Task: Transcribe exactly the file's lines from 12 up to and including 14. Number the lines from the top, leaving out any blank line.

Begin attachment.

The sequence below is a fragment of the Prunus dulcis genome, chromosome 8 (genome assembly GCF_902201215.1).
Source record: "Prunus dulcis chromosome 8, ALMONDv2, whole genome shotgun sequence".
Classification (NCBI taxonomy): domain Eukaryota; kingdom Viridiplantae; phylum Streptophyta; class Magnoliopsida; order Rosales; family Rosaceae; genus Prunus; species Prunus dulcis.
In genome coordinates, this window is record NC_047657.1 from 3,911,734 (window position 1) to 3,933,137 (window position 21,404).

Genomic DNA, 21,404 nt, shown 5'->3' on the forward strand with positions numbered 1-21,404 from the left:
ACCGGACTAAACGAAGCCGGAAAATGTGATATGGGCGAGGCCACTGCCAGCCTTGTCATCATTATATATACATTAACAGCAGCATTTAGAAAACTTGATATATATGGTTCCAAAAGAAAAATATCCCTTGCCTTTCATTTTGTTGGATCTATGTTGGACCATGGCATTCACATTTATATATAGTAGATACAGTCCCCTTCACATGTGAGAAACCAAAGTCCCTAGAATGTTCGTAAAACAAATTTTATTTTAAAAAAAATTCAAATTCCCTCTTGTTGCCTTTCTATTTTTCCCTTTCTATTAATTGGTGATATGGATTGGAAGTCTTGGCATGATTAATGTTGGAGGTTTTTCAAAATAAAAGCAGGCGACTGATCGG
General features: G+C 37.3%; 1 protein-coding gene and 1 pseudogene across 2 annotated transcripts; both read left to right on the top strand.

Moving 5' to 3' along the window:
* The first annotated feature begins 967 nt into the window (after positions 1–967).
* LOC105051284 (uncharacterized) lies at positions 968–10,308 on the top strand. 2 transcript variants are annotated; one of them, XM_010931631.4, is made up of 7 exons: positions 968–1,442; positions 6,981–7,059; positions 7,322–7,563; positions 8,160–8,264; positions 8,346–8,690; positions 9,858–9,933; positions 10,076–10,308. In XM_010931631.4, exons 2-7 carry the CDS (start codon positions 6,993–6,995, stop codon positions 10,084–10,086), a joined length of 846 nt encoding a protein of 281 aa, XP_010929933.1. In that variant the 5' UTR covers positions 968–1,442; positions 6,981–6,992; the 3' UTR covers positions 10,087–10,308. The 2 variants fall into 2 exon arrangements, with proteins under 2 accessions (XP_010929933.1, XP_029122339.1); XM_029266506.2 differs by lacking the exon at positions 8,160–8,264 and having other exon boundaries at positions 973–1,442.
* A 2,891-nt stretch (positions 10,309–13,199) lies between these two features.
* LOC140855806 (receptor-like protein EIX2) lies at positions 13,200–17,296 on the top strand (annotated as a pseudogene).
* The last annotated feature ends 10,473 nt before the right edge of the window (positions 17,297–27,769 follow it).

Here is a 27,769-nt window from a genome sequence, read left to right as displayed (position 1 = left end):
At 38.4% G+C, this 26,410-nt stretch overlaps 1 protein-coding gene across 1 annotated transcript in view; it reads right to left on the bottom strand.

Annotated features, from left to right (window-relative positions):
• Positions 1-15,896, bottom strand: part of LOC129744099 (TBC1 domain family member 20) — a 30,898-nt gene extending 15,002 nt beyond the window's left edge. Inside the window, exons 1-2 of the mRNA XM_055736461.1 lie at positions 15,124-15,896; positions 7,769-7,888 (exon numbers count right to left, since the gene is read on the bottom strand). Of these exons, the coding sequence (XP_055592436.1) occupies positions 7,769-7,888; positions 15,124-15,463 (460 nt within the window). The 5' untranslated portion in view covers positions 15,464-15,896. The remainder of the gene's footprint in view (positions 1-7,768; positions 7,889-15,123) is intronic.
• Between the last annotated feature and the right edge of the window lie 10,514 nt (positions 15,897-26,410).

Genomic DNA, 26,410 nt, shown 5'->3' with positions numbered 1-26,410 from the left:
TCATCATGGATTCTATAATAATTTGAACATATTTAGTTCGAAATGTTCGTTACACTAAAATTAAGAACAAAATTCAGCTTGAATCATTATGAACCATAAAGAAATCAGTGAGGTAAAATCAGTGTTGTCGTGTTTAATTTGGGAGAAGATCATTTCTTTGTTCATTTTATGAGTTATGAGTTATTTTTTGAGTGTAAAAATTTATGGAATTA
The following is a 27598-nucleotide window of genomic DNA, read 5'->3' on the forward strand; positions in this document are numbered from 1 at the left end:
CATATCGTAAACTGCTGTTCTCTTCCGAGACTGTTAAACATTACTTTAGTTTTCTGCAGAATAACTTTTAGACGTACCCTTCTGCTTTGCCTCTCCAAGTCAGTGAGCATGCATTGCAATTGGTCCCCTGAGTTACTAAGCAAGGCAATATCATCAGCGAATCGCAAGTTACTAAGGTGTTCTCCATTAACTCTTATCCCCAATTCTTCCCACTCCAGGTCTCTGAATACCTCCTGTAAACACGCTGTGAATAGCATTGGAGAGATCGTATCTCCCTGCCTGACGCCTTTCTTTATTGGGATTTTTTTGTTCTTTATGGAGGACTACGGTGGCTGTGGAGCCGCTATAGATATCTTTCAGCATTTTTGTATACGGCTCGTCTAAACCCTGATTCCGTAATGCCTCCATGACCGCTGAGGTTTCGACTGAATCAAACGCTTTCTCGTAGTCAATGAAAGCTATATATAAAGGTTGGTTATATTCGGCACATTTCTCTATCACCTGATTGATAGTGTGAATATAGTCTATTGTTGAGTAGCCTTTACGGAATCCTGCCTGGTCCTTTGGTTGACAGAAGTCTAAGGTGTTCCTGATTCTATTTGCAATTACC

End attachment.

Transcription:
* LOC140855806 (receptor-like protein EIX2) lies at positions 13,200–17,296 on the top strand (annotated as a pseudogene).
* The last annotated feature ends 10,473 nt before the right edge of the window (positions 17,297–27,769 follow it).

Here is a 27,769-nt window from a genome sequence, read left to right as displayed (position 1 = left end):